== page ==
Hearth & Home November 2015

The main entrance to Summer Classics’ corporate offices.

Summer Classics Headquarters

By Tom Lassiter

Bew White finds just the right building to house his five divisions, a showroom, cut-and-sew operation, warehouse and more.
L to R: Dick Cross, Co-CEO; William White, President and CMO of Gabby; Bew White, owner and CEO, Summer Classics.

You know a makeover is big when the project manager brings his travel trailer to live on-site – and parks it indoors.

Roy Dollar parked his 22-ft. Airstream in the warehouse while he oversaw renovations of Summer Classics’ new headquarters and distribution center in Pelham, Alabama. The company consolidated operations from several nearby sites and moved into the nearly 500,000 sq. ft. facility just in time for the company’s annual Garden Party in August.

The building, constructed in 1966, formerly housed a hardware distributor that had ceased operations around 2009. The building stood vacant on the 18-acre site until Summer Classics bought it in summer 2013.

The purchase, according to the Birmingham News newspaper, was financed by a $3.275 million loan from the city of Pelham. The city also provided $800,000 and tax incentives, said Summer Classics president & CEO Bew White in a telephone interview. “Then we pulled the trigger and spent an additional $3.5 million on the building,” he added.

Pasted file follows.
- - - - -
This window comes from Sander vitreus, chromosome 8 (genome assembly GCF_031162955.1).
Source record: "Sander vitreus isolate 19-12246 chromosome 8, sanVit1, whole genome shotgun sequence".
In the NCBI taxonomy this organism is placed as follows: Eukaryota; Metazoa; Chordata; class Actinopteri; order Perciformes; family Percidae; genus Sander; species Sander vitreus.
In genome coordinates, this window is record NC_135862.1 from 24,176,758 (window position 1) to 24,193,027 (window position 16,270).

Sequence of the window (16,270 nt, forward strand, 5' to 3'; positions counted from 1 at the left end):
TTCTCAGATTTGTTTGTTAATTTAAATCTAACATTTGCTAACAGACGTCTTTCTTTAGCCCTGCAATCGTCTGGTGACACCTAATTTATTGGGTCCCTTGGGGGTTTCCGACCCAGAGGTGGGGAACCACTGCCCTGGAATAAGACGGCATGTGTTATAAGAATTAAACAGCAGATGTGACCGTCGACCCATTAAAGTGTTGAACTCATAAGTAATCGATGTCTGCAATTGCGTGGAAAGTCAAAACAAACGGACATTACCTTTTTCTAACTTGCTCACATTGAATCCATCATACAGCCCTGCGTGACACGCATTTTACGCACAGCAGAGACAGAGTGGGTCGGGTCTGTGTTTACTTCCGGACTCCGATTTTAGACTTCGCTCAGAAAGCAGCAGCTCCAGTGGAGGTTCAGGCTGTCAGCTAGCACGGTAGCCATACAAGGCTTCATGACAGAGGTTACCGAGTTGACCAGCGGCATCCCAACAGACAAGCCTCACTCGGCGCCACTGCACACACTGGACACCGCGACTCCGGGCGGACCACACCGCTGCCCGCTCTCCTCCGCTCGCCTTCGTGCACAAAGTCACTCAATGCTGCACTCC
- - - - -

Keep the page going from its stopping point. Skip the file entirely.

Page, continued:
“We took a very mundane building and tried to make it worthy of Summer Classics,” said architect Mack McKinney, whose firm, m2studio, pllc, worked on the project. The structure, he said, “had no architectural elements of interest at all, other than it was just big. We tried to do what we could, and it turned out very nice.”

The building, prominently located on a major highway and near retail and commercial properties, allows Summer Classics to place its five major divisions under one roof for the first time. The divisions are:

  • Summer Classics, which makes and distributes high-end casual furniture to resellers.
  • Summer Classics Contract, which supplies casual furniture to the hospitality, healthcare and other contract markets.
  • Summer Classics Retail, which operates company-owned stores.
  • Gabby, which designs and imports interior furnishings.
  • Parker James, which supplies casual furniture to larger retailers through a container program, and also offers private-label options.

Also at the new facility are offices for Gabriella Light, LLC, a newly formed holding company for the five divisions. The holding company, White said, “will make the accounting process a lot simpler.”